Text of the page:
Show Notes – A Good Habit 4/2/14

A Good Habit Show NotesWelcome to our very first Show Notes post! You didn’t think we were really going to post them, did you?

Yesterday on A Good Habit we talked about the sacrament of reconciliation, prompted by Pope Francis’ call to make confession available for everyone during a day he called “24 Hours for the Lord.”  You can read more about that, and read his prepared remarks, here.

The novena we have been praying can be found below, along with information on the priest who started it, Fr. Dolindo Ruotolo.  Just looking around the internet for more information about him, we discovered a couple of books he wrote: Come, Holy Spirit and A Month With Mary. Some of his writings and meditations can be found here.

This account from a biography about him reminds us very much of our own Rev. Mother Angelica: Continue reading

Throwing open the doors of Mercy

Pope Francis goes to confession, Friday March 28th, 2014.Last week Pope Francis asked the universal Church to join him in “24 Hours for the Lord”, a time when each diocese should throw the confessional doors wide open and encourage the faithful, and the not-so-faithful, to take full advantage of the loving mercy of God by going to confession. Our archbishop responded by opening St. Francis of Paola Church for 24 hours of confessions, beginning yesterday evening and ending today at 6:30pm. (There’s still time to go if you haven’t been to confession lately.)

Confession heals our blindness, it helps us to “see” God rightly: merciful, loving, eager to forgive. Yet, just as I can’t accept an apology from someone if I don’t first admit they’ve hurt me, so too, God can’t forgive us until we acknowledge our sinfulness. Like the man born blind in today’s Gospel, we need healing of our sight – or rather our insight – to see our sins with clarity. Regular confession helps us grow in self-knowledge, so that we can move beyond just confessing our sins, but uncovering their roots. Many of us know the oppressive weight of carrying unconfessed sins on our soul. Thanks be to God, it doesn’t just end there – we can also know the freedom and hope that accompanies absolution.

It’s easy to feel warm and fuzzy about God when we’re flying high and filled with gratitude for His mercy, but the truth is He loves us no less when we have thrown that loving mercy back in His Sacred Face by our sins. The remembrance of His enduring love can give us the courage to return to confession, to make reparation for our sins, and most importantly, to receive His forgiveness. And once we have been forgiven ourselves, we are called to become, to paraphrase the Holy Father, ambassadors of mercy to others. God is not a hoarder; His generosity knows no bounds, and He wants us to be intimately involved in spreading His generous mercy to others.

Click here to read his homily from the penance service at St. Peter’s.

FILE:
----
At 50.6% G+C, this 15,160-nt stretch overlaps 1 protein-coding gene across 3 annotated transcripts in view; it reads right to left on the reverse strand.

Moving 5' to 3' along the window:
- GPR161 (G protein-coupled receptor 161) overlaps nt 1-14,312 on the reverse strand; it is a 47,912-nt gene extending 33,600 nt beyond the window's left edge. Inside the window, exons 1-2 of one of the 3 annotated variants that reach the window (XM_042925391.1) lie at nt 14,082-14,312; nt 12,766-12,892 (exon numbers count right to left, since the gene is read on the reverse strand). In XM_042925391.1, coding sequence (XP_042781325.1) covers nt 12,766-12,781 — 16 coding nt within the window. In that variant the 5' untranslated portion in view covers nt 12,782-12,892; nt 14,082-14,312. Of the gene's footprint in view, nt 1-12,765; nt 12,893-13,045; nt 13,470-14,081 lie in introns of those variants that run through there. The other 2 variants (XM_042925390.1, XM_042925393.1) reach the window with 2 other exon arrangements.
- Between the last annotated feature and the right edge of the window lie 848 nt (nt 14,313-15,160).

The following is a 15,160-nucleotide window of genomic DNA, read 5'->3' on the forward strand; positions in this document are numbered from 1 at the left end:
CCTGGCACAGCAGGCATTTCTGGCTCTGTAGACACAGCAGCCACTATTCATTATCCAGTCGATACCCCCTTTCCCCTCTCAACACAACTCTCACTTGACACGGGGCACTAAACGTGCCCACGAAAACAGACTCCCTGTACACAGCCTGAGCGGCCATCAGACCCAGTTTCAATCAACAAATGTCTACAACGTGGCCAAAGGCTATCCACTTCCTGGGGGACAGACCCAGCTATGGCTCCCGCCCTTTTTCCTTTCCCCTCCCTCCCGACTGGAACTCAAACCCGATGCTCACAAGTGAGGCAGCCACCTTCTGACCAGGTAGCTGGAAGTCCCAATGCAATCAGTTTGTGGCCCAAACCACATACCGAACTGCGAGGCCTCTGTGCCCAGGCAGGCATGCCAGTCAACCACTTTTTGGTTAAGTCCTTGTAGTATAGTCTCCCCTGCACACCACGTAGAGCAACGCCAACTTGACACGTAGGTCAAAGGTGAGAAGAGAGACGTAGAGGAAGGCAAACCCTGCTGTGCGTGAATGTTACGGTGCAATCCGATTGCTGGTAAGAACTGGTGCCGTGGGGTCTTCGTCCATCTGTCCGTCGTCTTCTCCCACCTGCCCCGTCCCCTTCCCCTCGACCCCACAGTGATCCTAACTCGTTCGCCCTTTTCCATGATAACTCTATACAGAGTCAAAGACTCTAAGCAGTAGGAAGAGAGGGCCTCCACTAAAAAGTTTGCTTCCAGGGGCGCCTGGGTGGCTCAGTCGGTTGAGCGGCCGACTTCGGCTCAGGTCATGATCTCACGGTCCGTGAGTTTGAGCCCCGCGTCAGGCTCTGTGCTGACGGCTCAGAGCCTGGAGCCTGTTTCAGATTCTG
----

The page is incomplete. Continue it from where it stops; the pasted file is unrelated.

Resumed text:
Divine Mercy

“I desire that the first Sunday after Easter be the Feast of Mercy.” (Diary, 299)  “I desire that the Feast of Mercy be a refuge and shelter for all souls, and especially for poor sinners.  On that day the very depths of My tender mercy are open.  I pour out a whole ocean of graces upon those souls who approach the fount of My mercy…It is My desire that it be solemnly celebrated on the first Sunday after Easter.”  (Diary, 699)

“…Whoever approaches the Fount of Life on this day will be granted complete remission of sins and punishment.” (Diary 300)  “The soul that will go to Confession and receive Holy Communion shall obtain complete forgiveness of sins and punishment.  On that day all the divine floodgates through which grace flow are opened.  Let no soul fear to draw near to Me, even though its sins be as scarlet…Mankind will not have peace until it turns to the Fount of My Mercy.” (Diary, 699)

“When you approach the confessional, know this, that I Myself am waiting there for you.  I am only hidden by the priest, but I myself act in your soul.  Here the misery of the soul meets the God of mercy.” (Diary, 1602)  “The person of the priest is, for Me, only a screen. Never analyze what sort of a priest it is that I am making use of; open your soul in confession as you wold to Me, and I will fill it with My light.” (Diary, 1725)
[Confession within 20 days of that Sunday, but one must be in a state of grace to receive Holy Communion.]

Today God has opened the floodgates of Mercy for the whole world!  Take advantage of this great grace not just by receiving it for yourself, but by showing mercy to others and sharing the message of mercy.

Ash Wednesday

The Man of Sorrows by William Dyce

As, when upon His drooping head
His Father’s light was pour’d from heaven,
What time, unsheltered and unfed,
Far in the wild His steps were driven,
High thoughts were with Him in that hour
Untold, unspeakable on earth.

When William Dyce’s painting, The Man of Sorrows, was exhibited in 1860, those words were inscribed around the frame, taken from the poem Ash Wednesday written by his friend John Keble.

Another excerpt from the poem reads:

Thus oft the mourner’s wayward heart
Tempts him to hide his grief and die,
Too feeble for Confession’s smart,
Too proud to bear a pitying eye;
How sweet, in that dark hour, to fall
On bosoms waiting to receive
Our sighs, and gently whisper all!
They love us–will not God forgive?

The greatest way to begin our Lenten journey is to make ourselves vulnerable before God, not hiding our sins or our failings (He already knows what they are anyway) but bringing them to Him in confession.  Then we can feel that sweetness of which the poet speaks.  When we pour out our broken hearts before God, He, in return, pours into them the healing balm of forgiveness, mercy and grace.